That is when hundreds of aficionados of the ancient art of cultivating small, gnarled trees will gather to compare their creations and demonstrate how to successfully grow and groom a masterpiece. For the mere price of admission to the garden, bonsai masters will work alongside hobbyists, exchanging tips on pruning, feeding, and keeping their little tree happy.
For those seeking something new and exciting to occupy spare time, be prepared: We're not talking about an extremely physical pursuit like lambada lessons. Instead look forward to calmly learning about the age-old art that displays a certain mastery over nature. Bonsai -- which loosely means tree in pot -- finds its roots in China, where nearly 2000 years ago master growers figured out how to manipulate small-scale versions of big trees by rigorously shaping and restraining them with wires. Introduced in Japan during the late 700s and refined considerably thereafter, the craft has been practiced in America since the late 1940s, gaining momentum around the time when soldiers returning from World War II made kung fu, Chungking, and sundry things Asian and Polynesian popular.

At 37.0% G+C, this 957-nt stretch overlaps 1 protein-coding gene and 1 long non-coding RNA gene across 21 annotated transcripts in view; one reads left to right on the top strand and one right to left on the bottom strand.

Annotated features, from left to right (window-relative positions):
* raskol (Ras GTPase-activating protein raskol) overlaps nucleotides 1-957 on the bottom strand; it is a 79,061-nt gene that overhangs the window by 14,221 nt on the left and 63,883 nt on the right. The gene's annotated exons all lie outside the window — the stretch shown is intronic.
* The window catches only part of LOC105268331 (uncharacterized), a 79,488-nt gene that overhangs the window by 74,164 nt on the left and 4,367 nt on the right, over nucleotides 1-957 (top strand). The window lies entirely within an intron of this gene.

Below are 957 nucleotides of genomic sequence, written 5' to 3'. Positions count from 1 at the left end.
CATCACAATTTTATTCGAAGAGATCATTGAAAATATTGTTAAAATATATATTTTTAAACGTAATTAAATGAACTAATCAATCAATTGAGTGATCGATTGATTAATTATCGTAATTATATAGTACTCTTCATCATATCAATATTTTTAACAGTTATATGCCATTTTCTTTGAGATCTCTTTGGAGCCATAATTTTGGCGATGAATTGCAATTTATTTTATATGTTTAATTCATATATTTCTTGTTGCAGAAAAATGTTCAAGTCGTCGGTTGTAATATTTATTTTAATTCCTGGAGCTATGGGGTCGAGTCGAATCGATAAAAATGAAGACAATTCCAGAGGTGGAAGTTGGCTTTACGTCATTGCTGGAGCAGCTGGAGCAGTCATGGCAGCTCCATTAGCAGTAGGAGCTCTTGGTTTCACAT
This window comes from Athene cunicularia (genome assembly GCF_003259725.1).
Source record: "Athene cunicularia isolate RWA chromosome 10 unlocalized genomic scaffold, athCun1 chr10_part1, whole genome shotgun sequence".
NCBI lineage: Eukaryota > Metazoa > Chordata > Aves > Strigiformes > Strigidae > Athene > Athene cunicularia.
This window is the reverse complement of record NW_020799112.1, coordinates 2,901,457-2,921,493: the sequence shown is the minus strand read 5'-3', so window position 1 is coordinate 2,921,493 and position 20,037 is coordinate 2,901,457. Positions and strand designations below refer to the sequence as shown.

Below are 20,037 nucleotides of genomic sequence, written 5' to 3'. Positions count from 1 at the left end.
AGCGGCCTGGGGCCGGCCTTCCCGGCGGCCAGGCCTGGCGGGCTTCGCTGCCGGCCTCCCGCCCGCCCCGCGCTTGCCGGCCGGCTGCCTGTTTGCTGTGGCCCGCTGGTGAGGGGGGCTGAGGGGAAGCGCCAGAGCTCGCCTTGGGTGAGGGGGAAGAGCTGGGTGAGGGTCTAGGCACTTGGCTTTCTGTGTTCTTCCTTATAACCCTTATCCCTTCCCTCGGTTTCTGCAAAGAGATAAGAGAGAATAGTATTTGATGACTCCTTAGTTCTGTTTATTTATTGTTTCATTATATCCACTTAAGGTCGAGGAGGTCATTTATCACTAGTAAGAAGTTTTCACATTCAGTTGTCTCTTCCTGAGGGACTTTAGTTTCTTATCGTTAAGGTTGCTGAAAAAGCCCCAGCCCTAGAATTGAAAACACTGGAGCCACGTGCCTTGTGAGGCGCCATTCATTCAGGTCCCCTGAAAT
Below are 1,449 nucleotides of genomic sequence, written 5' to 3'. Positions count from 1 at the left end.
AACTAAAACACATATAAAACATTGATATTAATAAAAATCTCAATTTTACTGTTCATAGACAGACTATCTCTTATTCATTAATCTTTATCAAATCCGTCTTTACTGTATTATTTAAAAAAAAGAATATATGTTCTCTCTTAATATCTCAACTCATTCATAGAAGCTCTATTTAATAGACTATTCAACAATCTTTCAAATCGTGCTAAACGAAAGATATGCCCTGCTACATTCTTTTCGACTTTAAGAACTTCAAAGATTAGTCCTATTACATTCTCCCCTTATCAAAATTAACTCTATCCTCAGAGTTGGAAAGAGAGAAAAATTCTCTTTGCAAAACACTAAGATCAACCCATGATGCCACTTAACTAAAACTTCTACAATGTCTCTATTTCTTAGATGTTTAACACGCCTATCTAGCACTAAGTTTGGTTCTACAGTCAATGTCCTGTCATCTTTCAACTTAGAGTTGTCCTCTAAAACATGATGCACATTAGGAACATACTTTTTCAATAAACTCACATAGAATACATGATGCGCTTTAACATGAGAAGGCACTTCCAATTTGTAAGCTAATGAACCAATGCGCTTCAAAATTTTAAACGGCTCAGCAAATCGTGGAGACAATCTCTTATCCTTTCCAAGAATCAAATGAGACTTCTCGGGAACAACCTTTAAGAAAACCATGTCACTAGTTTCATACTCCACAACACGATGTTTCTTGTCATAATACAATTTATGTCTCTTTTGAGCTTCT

South Florida is one of the best places in the country to dabble in bonsai-growing because of the great variety of hearty trees flourishing in the area. Bonsai Society board member Sue Vrana-Brogan recommends the mighty ficus tree for bonsai beginners. "The ficus is fantastic," she says. "They are fast-growing, very forgiving, and you can abuse them a little." (So you thought growing bonsai was a tranquil, passive activity? As with all good things, there is always potential for abuse.) Still South Florida's Bahama berry, juniper, as well as bougainvillea and buttonwood trees are prime for bonsai training. Want a really big challenge? Try bonsai-ing a regal and immense royal palm. Not impossible, Vrana-Brogan claims, but not likely either.
Regardless of success rates, bonsai-growing is full of lessons. Like landscape or still-life painting, it teaches the enthusiast to look closely at nature and to carefully emulate it. Ultimately, Vrana-Brogan says, it can instruct people to respect the earth and the environment by showing off all the tiny, detailed wonders of the world.